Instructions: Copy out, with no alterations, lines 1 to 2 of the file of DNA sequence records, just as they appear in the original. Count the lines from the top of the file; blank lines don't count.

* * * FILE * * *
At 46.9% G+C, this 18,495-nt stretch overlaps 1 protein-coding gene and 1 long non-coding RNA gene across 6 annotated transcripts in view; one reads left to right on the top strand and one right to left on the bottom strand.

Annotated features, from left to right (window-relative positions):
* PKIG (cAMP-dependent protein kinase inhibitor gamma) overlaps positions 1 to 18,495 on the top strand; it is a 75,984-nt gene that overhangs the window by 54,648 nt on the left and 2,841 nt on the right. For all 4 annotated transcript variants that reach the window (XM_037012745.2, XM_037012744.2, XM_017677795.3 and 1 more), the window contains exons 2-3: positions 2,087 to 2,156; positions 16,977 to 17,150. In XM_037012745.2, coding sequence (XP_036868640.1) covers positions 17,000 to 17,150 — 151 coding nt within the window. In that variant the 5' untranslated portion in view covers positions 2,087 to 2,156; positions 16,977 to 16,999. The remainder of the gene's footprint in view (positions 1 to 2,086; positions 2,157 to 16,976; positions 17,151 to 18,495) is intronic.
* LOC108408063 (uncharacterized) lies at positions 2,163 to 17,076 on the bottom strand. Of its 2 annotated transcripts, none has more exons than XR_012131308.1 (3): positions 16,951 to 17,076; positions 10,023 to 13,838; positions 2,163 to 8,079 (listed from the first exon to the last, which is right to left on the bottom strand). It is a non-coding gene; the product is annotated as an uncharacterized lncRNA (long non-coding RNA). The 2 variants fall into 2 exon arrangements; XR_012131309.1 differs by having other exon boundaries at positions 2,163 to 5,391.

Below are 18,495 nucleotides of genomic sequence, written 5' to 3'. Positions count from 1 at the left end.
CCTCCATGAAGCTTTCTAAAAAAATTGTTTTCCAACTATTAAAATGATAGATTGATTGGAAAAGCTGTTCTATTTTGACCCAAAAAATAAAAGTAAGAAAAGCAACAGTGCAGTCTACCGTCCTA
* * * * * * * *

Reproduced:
At 46.9% G+C, this 18,495-nt stretch overlaps 1 protein-coding gene and 1 long non-coding RNA gene across 6 annotated transcripts in view; one reads left to right on the top strand and one right to left on the bottom strand.

Annotated features, from left to right (window-relative positions):